The love for both machines is displayed on the official MO scorecard too, as the Aprilia’s 93.7% final score barely edged out the Kawi’s 91.0%. However, it’s the Aprilia RSV4 RR that shines brightest. Its lovable handling isn’t topped by the Kawi, and it’s almost unfair how well its engine performs. For only $200 extra over the 10R, we’d choose the RSV4 and put up with its more limited dealer support for its valve checks than what’s offered from Kawasaki (recommended every 12,000 miles for the Aprilia; 15,000 miles for the Kawasaki).
“With the changes Aprilia made to last year’s model,” Tom notes, “the RSV is simply hard to beat no matter what bike we’re comparing to. In this contest, were I given $16,000 and a choice between these two motorcycles, the decision for me would be easy; Aprilia.”
2016 Aprilia RSV4 RR
- Powerful, user-friendly engine
- Sublime handling
- Lots of bang for your buck
- Racer ergos terrible on the street
- Excess engine heat roasts the thighs
- Mirrors practically useless
2016 Kawasaki ZX-10R
- Electronics package on par with the best
- Brembo M50s!
- Great chassis
- Power is all upstairs
- Shock adjusters can be difficult to reach
- Doesn’t excite like the Aprilia
The $17,000 Superbike Faceoff Scorecard
|Aprilia RSV4 RR
|Kawasaki Ninja ZX-10R
|Total Objective Scores
|Quality, Fit & Finish
|Tom’s Subjective Scores
|Troy’s Subjective Scores
The $17,000 Superbike Faceoff Specifications
|Aprilia RSV4 RR
|Kawasaki Ninja ZX-10R ABS
|$14,999 (Standard Non-ABS), $15,299 (KRT Edition Non-ABS), $15,999 (Standard ABS), $16,299 (KRT Edition ABS)
|999.6cc Liquid-cooled, DOHC, four-stroke, 65-degree V4, 4 valves per cylinder
|998cc Liquid-cooled, DOHC, four-stroke, inline-Four, 4 valves per cylinder
|Bore and Stroke
|78.0mm x 52.3mm
|76.0mm x 55.0mm
|Rear Wheel Horsepower
|179.5 hp @ 13,700 rpm
|170.0 hp @ 11,900 rpm
|77.5 lb-ft @ 10,500 rpm
|76.3 lb-ft @ 11,500 rpm
|6-speed; multi-plate wet clutch w/slipper function
|6-speed, multi-plate wet clutch w/slipper function, positive neutral finder
|SACHS steering damper.
43mm SACHS upside down units fully adjustable. Wheel travel: 4.7 in.
|43mm inverted Balance Free Fork, adjustable stepless rebound and compression damping, spring preload adjustability. 4.7 in travel
|Aluminum alloy swingarm. SACHS piggyback shock absorber with adjustable spring preload, compression, rebound damping and length. Wheel travel: 5.1 in.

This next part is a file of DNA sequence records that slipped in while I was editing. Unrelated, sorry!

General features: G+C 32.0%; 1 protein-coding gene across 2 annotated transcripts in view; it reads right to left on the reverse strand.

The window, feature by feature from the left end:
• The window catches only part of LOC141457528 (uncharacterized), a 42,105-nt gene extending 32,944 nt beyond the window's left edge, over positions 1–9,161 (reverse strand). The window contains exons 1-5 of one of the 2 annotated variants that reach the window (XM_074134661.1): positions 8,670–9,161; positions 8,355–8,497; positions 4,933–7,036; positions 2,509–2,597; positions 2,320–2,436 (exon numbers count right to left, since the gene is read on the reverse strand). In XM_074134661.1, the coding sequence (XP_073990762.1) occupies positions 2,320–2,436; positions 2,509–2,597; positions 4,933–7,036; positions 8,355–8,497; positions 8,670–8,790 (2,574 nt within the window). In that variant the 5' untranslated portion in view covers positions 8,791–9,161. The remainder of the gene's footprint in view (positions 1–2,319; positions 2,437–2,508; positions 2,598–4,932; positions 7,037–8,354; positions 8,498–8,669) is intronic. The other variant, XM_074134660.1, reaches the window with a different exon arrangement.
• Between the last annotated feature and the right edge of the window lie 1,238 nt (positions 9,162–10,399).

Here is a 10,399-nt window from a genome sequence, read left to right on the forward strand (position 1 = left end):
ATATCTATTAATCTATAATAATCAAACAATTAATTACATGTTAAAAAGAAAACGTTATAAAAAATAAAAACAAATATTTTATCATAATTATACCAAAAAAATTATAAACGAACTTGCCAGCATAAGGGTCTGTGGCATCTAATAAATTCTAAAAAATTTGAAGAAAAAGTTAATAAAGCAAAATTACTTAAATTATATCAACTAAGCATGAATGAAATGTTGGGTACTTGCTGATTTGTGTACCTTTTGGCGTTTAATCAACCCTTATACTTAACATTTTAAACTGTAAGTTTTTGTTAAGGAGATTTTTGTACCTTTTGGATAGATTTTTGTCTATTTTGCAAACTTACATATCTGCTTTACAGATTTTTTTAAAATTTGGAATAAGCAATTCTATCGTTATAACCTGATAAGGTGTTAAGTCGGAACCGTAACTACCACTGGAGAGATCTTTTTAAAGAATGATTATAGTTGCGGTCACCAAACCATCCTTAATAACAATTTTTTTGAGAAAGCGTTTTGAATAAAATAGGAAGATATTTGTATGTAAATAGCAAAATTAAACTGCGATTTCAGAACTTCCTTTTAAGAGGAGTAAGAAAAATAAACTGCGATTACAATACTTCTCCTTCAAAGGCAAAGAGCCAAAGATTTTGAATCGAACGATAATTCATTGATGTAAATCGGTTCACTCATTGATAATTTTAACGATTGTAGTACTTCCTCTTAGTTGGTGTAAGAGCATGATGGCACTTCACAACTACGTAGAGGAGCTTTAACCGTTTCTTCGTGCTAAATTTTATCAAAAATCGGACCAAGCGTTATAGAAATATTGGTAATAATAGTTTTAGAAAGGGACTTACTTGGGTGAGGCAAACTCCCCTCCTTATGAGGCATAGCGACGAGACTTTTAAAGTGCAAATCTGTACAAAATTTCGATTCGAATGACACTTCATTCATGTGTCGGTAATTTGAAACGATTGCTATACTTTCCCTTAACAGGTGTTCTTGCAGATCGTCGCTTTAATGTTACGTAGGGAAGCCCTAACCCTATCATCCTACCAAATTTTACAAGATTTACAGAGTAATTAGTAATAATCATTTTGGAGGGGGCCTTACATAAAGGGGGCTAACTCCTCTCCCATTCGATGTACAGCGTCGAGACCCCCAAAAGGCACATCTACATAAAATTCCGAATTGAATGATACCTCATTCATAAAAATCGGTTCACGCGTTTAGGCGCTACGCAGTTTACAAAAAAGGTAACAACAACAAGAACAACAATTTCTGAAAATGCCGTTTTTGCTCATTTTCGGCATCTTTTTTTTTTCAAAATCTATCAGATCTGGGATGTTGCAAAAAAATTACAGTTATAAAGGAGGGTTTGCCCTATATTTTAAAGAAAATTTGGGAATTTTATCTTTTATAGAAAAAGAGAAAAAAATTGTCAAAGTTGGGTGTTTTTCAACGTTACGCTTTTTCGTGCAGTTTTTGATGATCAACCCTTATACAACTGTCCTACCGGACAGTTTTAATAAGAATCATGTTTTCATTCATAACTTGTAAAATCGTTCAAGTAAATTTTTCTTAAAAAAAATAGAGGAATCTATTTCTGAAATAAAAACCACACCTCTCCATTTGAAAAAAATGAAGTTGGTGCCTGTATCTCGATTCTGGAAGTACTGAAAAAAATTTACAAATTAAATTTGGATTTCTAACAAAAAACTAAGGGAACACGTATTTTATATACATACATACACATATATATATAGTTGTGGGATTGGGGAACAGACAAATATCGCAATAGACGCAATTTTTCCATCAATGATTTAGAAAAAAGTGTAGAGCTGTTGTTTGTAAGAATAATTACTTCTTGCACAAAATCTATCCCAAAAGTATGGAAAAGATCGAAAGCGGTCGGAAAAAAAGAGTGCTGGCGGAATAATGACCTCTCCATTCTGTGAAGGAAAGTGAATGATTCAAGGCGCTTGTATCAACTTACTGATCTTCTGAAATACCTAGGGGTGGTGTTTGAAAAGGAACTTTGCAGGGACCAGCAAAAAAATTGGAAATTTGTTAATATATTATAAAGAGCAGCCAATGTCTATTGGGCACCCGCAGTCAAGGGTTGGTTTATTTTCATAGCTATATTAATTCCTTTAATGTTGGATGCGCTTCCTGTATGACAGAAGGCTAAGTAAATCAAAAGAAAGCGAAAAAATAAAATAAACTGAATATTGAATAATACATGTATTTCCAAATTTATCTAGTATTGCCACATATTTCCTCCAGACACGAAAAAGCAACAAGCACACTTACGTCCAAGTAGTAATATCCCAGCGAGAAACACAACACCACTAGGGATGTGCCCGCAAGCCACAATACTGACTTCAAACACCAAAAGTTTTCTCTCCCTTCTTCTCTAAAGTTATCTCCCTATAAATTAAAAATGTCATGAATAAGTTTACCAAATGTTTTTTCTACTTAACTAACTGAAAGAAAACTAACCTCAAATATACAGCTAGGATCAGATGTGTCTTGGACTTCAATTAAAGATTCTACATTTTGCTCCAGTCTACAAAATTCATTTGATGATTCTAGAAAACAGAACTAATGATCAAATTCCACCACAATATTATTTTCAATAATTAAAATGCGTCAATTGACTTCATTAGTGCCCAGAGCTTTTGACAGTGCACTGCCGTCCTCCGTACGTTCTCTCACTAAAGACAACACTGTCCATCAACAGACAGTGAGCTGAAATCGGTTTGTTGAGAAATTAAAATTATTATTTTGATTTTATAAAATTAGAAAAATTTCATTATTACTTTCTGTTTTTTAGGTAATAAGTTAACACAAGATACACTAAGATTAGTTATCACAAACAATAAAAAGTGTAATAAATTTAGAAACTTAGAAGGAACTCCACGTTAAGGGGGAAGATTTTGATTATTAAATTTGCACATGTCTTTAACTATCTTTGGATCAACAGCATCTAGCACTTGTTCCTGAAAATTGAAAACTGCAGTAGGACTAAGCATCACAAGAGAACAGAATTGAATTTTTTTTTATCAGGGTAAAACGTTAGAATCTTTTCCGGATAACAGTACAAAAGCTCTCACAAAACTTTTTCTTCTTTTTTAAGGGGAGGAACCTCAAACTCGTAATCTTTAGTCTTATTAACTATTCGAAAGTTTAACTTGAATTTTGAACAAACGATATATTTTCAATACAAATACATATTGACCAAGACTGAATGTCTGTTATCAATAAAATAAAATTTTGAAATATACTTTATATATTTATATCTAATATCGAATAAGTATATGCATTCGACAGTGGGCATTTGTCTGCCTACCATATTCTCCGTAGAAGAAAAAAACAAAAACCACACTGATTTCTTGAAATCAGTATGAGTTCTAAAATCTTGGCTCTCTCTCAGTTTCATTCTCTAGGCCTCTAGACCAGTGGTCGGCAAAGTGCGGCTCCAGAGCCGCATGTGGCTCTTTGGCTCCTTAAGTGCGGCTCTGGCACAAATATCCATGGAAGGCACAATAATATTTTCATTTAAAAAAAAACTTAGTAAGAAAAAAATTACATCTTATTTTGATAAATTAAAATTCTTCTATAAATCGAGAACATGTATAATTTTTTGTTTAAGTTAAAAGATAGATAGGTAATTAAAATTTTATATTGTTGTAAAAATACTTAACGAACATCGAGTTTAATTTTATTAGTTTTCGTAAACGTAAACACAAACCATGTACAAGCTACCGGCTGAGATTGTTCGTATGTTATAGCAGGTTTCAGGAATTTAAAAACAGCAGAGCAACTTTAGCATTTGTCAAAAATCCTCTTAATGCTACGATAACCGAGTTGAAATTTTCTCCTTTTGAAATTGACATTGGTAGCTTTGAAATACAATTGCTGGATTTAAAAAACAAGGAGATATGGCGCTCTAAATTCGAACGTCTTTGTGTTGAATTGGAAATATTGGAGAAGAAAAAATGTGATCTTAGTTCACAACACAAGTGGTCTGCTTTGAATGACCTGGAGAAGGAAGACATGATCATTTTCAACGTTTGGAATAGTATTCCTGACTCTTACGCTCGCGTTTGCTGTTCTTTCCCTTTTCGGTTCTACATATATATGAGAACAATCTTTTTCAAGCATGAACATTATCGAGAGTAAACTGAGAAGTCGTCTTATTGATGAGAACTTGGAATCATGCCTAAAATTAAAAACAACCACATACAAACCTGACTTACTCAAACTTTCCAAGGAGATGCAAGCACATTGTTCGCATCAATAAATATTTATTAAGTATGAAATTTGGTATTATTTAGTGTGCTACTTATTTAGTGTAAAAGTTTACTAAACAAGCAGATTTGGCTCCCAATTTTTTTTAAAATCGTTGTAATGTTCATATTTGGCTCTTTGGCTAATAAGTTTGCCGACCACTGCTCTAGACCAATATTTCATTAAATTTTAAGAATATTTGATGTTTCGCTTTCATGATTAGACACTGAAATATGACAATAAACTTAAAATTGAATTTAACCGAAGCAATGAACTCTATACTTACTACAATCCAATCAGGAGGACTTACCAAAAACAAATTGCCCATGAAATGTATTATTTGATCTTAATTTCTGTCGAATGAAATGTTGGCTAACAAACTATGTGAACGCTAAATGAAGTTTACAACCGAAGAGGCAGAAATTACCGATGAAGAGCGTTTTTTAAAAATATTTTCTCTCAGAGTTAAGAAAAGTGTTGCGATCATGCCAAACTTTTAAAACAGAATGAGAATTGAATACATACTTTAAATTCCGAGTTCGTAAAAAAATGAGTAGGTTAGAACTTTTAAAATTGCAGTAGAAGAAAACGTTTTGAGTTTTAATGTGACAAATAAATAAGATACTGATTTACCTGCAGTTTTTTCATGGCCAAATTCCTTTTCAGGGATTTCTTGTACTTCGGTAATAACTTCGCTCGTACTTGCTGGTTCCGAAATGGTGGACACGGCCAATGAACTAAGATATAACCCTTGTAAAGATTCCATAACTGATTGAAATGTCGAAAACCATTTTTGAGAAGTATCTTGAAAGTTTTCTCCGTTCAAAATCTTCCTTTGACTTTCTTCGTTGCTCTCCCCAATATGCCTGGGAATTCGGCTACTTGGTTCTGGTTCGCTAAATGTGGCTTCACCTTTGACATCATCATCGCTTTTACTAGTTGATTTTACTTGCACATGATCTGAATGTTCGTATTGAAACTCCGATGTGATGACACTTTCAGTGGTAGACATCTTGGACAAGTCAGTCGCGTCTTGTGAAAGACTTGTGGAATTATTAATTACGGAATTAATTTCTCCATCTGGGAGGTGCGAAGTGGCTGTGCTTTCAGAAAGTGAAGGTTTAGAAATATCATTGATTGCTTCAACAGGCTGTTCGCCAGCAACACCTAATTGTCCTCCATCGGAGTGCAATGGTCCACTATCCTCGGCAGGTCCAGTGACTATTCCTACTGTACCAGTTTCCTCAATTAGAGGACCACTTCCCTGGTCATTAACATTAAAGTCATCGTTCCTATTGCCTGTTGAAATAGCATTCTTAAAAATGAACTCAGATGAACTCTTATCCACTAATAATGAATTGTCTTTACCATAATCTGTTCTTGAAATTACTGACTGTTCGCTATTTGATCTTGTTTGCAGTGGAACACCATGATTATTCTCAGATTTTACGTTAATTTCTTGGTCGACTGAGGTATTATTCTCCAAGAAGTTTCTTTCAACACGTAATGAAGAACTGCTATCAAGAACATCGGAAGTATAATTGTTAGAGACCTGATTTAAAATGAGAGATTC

|Horizontal back-link with Balance Free gas-charged shock, stepless, dual-range (low-/high-speed) compression damping, stepless rebound damping, fully adjustable spring preload/4.5 in
|Double 320mm lightweight stainless steel floating discs. New M430 Brembo monobloc radial calipers with 4 opposed 30mm pistons. Sintered pads. New radial master cylinder. Metal braided brake line.
|Intelligent Braking (KIBS), Brembo dual semi-floating 330mm discs with dual radial mounted M50 monobloc 4-piston calipers
|220mm rotor. Brembo twin-piston caliper
|KIBS-controlled, single 220mm disc with aluminum single-piston caliper
|120/70-17 Pirelli Supercorsa SP (Road compound)
|120/70-17 Bridgestone RS-10 R (Road compound)
|200/55-17 Pirelli Supercorsa SP (Road compound)
|190/55-17 Bridgestone RS-10 R (Road compound)
|24.5 deg/4.1 in
|25 deg / 4.2 in.
|Curb Weight (Claimed)
|456 lbs. (398 dry + 29.4 for 4.6 gal fuel = 427.4
|Forged aluminum wheels
|Titanium connecting rods
|Aluminum fuel tank
|Clutchless downshift ability
|Engine brake control
|Inertial Measurement Unit
|Via smartphone app
|Corner Management Function
Troy's been riding motorcycles and writing about them since 2006, getting his start at Rider Magazine. From there, he moved to Sport Rider Magazine before finally landing at Motorcycle.com in 2011. A lifelong gearhead who didn't fully immerse himself in motorcycles until his teenage years, Troy's interests have always been in technology, performance, and going fast. Naturally, racing was the perfect avenue to combine all three. Troy has been racing nearly as long as he's been riding and has competed at the AMA national level. He's also won multiple club races throughout the country, culminating in a Utah Sport Bike Association championship in 2011. He has been invited as a guest instructor for the Yamaha Champions Riding School, and when he's not out riding, he's either wrenching on bikes or watching MotoGP.